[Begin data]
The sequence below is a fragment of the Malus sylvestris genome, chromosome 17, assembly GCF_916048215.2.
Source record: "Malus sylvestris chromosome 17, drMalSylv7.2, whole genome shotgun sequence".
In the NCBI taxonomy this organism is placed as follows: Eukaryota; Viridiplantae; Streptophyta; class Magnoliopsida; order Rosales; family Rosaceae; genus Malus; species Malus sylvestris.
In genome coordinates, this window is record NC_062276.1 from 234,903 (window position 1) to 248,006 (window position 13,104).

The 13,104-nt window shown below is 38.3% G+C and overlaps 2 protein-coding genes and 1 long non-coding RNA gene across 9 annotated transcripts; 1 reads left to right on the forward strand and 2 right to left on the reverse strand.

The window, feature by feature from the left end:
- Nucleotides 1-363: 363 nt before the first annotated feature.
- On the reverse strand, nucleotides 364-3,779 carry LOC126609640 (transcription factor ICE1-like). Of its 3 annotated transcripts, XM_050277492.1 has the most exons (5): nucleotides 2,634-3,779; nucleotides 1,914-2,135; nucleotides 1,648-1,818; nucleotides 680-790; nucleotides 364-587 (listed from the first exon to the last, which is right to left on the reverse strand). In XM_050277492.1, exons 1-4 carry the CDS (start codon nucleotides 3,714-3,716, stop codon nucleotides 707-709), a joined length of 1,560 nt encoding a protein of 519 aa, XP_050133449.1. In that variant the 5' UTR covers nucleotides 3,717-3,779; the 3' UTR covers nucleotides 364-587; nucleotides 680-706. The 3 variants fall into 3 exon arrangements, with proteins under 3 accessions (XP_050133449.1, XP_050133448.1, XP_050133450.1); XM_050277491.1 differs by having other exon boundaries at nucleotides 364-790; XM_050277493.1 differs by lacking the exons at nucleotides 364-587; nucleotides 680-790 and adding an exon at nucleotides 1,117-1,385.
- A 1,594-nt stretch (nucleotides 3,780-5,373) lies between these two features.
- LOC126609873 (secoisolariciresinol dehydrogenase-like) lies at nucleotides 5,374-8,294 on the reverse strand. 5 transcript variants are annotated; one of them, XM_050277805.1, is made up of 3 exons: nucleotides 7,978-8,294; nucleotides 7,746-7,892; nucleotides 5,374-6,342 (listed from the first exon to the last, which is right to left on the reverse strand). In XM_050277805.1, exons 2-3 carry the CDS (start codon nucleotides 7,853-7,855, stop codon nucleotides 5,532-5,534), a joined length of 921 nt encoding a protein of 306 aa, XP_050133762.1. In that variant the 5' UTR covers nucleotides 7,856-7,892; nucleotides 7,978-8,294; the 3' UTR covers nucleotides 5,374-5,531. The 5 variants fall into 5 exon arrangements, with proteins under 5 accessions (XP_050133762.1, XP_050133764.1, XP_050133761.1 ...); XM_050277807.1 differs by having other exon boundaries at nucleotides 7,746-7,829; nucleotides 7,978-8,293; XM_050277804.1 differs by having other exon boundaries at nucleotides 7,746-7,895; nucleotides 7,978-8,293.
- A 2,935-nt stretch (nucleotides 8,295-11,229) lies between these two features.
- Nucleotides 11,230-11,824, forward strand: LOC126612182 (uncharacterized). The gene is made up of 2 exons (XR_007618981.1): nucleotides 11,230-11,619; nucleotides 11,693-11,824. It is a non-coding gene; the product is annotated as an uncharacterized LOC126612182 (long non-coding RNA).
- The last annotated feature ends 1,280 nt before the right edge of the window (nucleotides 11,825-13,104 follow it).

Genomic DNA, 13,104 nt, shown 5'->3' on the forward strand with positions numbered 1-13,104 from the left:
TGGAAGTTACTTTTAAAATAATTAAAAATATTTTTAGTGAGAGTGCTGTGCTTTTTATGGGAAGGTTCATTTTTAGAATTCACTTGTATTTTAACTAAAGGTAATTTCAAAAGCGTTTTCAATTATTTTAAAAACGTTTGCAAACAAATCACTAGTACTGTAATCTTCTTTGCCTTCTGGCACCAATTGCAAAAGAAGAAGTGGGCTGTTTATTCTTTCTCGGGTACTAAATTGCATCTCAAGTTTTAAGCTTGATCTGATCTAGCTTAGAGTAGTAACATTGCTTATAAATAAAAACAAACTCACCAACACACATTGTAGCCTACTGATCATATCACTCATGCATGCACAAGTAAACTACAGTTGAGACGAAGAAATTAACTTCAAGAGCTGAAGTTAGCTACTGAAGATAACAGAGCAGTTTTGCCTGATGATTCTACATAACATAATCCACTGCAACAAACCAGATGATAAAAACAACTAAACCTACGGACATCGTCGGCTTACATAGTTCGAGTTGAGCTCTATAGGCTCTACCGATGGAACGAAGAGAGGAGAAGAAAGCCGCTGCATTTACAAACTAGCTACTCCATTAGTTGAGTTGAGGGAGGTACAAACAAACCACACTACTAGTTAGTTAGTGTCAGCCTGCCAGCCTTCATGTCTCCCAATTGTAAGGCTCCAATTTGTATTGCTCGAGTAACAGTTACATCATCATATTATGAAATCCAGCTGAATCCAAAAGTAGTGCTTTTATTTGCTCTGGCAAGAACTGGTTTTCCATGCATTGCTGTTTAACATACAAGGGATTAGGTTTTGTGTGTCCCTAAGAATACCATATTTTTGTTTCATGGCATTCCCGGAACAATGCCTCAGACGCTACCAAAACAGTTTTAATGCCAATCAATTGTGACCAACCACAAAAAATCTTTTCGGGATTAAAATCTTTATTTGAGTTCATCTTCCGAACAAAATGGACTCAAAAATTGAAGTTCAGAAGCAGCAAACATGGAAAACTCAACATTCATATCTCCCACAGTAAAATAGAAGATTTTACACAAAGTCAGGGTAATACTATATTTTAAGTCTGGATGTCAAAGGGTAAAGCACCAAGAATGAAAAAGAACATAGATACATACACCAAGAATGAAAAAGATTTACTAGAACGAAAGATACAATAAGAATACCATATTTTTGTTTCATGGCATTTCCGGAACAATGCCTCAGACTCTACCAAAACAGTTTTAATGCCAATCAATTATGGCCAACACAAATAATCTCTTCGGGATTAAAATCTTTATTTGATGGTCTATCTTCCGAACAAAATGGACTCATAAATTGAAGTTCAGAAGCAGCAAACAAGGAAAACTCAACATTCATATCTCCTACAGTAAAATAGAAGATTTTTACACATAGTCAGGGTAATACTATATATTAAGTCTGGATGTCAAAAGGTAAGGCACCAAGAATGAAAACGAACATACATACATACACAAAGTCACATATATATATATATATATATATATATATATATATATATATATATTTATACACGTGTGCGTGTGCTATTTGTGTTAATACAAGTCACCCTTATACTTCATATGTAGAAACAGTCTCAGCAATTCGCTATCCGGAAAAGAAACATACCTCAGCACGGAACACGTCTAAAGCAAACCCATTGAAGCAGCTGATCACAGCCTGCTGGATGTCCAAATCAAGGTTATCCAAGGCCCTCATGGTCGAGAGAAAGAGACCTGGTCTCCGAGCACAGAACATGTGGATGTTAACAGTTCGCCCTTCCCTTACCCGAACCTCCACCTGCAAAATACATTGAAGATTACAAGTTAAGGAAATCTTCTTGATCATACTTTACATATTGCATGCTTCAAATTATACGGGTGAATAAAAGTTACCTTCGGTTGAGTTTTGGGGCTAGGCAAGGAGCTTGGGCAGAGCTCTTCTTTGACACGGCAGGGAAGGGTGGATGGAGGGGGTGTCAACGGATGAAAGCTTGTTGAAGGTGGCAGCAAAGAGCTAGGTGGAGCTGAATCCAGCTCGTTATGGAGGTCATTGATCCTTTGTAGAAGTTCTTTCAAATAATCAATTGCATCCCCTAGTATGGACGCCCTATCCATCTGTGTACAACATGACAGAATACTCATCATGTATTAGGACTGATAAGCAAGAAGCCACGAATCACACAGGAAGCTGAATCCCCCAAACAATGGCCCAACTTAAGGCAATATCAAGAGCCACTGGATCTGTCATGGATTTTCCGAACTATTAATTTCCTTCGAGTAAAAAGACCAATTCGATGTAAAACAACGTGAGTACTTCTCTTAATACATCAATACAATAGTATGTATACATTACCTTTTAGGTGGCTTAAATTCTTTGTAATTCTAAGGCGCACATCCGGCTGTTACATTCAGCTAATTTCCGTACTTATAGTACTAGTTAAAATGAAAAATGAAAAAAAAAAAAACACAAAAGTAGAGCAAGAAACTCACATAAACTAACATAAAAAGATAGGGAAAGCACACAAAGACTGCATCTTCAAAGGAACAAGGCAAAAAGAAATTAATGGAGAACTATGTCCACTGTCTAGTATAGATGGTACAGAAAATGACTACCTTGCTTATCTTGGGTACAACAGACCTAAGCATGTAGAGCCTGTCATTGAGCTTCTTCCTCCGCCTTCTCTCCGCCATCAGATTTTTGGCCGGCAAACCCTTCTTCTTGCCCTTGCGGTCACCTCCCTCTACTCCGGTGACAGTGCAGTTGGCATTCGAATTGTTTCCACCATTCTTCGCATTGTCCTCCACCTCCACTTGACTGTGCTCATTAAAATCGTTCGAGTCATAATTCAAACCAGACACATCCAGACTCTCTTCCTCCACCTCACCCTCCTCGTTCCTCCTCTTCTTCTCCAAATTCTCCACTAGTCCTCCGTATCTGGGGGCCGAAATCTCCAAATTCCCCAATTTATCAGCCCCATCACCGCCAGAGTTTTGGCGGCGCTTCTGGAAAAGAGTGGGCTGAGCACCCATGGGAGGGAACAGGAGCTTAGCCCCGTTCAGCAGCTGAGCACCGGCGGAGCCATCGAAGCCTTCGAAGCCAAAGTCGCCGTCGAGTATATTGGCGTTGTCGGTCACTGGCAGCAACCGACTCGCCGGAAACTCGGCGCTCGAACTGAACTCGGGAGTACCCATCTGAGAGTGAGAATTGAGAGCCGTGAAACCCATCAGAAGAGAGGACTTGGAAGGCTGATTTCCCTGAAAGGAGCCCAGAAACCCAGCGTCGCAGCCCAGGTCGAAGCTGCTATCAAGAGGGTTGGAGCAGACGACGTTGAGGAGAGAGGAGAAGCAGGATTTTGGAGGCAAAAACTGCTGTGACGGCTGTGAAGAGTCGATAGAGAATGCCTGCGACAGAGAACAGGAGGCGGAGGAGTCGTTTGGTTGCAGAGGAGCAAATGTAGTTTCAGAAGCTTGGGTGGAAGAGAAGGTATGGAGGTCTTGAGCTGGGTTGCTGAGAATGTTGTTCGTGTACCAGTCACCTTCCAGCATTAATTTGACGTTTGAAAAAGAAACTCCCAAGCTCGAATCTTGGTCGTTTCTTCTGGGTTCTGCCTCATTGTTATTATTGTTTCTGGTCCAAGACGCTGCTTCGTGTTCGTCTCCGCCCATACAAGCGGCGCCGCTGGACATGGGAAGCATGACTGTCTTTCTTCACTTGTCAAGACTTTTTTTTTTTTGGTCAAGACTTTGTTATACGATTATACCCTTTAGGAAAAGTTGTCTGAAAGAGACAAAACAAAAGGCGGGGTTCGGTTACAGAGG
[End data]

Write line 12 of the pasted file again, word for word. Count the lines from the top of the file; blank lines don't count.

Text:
- Nucleotides 11,230-11,824, forward strand: LOC126612182 (uncharacterized). The gene is made up of 2 exons (XR_007618981.1): nucleotides 11,230-11,619; nucleotides 11,693-11,824. It is a non-coding gene; the product is annotated as an uncharacterized LOC126612182 (long non-coding RNA).